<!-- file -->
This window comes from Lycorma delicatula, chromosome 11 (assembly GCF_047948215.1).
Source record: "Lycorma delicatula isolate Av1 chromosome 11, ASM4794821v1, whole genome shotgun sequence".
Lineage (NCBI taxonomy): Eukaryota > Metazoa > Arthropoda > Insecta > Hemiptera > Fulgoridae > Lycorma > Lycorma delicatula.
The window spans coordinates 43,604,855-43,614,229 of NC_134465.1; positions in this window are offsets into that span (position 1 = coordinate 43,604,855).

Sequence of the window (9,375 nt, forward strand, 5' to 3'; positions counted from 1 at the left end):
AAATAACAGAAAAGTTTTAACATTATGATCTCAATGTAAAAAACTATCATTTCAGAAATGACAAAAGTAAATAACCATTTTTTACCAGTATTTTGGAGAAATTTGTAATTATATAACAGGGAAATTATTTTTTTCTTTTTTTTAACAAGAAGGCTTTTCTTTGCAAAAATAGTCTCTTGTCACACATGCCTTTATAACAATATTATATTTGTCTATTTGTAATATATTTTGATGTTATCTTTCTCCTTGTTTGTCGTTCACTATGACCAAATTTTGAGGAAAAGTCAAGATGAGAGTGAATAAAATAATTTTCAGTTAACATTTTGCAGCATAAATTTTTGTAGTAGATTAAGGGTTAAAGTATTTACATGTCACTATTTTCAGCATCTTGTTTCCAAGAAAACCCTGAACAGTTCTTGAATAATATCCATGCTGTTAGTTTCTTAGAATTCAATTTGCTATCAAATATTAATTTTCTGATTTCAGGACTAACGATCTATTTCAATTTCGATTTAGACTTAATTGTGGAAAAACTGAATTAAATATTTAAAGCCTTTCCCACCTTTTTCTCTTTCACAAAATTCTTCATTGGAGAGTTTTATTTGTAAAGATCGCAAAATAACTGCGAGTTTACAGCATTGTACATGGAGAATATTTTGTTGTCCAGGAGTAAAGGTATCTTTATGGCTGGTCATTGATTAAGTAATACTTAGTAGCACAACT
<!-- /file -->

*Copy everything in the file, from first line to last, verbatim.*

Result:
This window comes from Lycorma delicatula, chromosome 11 (assembly GCF_047948215.1).
Source record: "Lycorma delicatula isolate Av1 chromosome 11, ASM4794821v1, whole genome shotgun sequence".
Lineage (NCBI taxonomy): Eukaryota > Metazoa > Arthropoda > Insecta > Hemiptera > Fulgoridae > Lycorma > Lycorma delicatula.
The window spans coordinates 43,604,855-43,614,229 of NC_134465.1; positions in this window are offsets into that span (position 1 = coordinate 43,604,855).

Sequence of the window (9,375 nt, forward strand, 5' to 3'; positions counted from 1 at the left end):
AAATAACAGAAAAGTTTTAACATTATGATCTCAATGTAAAAAACTATCATTTCAGAAATGACAAAAGTAAATAACCATTTTTTACCAGTATTTTGGAGAAATTTGTAATTATATAACAGGGAAATTATTTTTTTCTTTTTTTTAACAAGAAGGCTTTTCTTTGCAAAAATAGTCTCTTGTCACACATGCCTTTATAACAATATTATATTTGTCTATTTGTAATATATTTTGATGTTATCTTTCTCCTTGTTTGTCGTTCACTATGACCAAATTTTGAGGAAAAGTCAAGATGAGAGTGAATAAAATAATTTTCAGTTAACATTTTGCAGCATAAATTTTTGTAGTAGATTAAGGGTTAAAGTATTTACATGTCACTATTTTCAGCATCTTGTTTCCAAGAAAACCCTGAACAGTTCTTGAATAATATCCATGCTGTTAGTTTCTTAGAATTCAATTTGCTATCAAATATTAATTTTCTGATTTCAGGACTAACGATCTATTTCAATTTCGATTTAGACTTAATTGTGGAAAAACTGAATTAAATATTTAAAGCCTTTCCCACCTTTTTCTCTTTCACAAAATTCTTCATTGGAGAGTTTTATTTGTAAAGATCGCAAAATAACTGCGAGTTTACAGCATTGTACATGGAGAATATTTTGTTGTCCAGGAGTAAAGGTATCTTTATGGCTGGTCATTGATTAAGTAATACTTAGTAGCACAACT